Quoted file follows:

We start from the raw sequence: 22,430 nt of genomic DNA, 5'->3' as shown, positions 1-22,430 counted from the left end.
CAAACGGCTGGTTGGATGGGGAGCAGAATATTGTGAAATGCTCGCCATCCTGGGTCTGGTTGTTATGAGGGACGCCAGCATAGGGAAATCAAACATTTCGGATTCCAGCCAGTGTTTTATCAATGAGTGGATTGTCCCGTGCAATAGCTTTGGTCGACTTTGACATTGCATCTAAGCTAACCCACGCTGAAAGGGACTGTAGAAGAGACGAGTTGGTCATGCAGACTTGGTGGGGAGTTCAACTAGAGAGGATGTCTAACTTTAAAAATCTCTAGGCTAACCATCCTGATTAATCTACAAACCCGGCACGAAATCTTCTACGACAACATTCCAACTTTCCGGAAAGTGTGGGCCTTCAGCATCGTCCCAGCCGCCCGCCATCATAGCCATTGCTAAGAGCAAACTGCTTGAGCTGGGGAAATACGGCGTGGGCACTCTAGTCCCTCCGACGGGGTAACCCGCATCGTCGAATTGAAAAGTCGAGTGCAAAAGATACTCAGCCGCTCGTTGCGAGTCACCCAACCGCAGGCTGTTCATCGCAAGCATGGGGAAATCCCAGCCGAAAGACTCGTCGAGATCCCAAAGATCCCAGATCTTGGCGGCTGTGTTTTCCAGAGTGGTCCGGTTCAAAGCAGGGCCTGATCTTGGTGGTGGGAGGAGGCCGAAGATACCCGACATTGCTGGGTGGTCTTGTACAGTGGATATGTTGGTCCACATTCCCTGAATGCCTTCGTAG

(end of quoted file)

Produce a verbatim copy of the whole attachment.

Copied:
We start from the raw sequence: 22,430 nt of genomic DNA, 5'->3' as shown, positions 1-22,430 counted from the left end.
CAAACGGCTGGTTGGATGGGGAGCAGAATATTGTGAAATGCTCGCCATCCTGGGTCTGGTTGTTATGAGGGACGCCAGCATAGGGAAATCAAACATTTCGGATTCCAGCCAGTGTTTTATCAATGAGTGGATTGTCCCGTGCAATAGCTTTGGTCGACTTTGACATTGCATCTAAGCTAACCCACGCTGAAAGGGACTGTAGAAGAGACGAGTTGGTCATGCAGACTTGGTGGGGAGTTCAACTAGAGAGGATGTCTAACTTTAAAAATCTCTAGGCTAACCATCCTGATTAATCTACAAACCCGGCACGAAATCTTCTACGACAACATTCCAACTTTCCGGAAAGTGTGGGCCTTCAGCATCGTCCCAGCCGCCCGCCATCATAGCCATTGCTAAGAGCAAACTGCTTGAGCTGGGGAAATACGGCGTGGGCACTCTAGTCCCTCCGACGGGGTAACCCGCATCGTCGAATTGAAAAGTCGAGTGCAAAAGATACTCAGCCGCTCGTTGCGAGTCACCCAACCGCAGGCTGTTCATCGCAAGCATGGGGAAATCCCAGCCGAAAGACTCGTCGAGATCCCAAAGATCCCAGATCTTGGCGGCTGTGTTTTCCAGAGTGGTCCGGTTCAAAGCAGGGCCTGATCTTGGTGGTGGGAGGAGGCCGAAGATACCCGACATTGCTGGGTGGTCTTGTACAGTGGATATGTTGGTCCACATTCCCTGAATGCCTTCGTAG